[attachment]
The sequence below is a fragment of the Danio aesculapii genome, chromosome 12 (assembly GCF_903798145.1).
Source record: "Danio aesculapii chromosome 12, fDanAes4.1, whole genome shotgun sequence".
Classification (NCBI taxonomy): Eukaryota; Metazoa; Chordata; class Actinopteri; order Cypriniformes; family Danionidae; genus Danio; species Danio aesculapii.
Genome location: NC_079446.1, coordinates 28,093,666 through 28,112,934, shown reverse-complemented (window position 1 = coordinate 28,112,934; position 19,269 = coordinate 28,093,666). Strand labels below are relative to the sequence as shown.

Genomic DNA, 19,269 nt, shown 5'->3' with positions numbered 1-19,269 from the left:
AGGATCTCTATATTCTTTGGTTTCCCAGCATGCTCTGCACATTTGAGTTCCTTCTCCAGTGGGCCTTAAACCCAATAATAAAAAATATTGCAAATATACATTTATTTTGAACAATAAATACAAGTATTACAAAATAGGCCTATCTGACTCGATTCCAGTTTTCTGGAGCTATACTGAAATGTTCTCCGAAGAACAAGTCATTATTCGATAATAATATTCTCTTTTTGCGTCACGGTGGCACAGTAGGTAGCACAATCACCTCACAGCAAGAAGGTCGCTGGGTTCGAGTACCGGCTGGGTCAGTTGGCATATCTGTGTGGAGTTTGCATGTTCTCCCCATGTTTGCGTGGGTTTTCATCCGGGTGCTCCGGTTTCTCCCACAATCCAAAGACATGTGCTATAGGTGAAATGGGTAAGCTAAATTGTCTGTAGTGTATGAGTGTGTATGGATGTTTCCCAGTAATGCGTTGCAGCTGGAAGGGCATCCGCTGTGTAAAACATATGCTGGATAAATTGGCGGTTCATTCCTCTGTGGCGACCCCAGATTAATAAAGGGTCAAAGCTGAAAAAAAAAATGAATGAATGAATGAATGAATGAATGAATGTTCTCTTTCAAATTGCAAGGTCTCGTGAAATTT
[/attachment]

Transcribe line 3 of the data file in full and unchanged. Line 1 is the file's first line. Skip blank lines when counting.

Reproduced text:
Classification (NCBI taxonomy): Eukaryota; Metazoa; Chordata; class Actinopteri; order Cypriniformes; family Danionidae; genus Danio; species Danio aesculapii.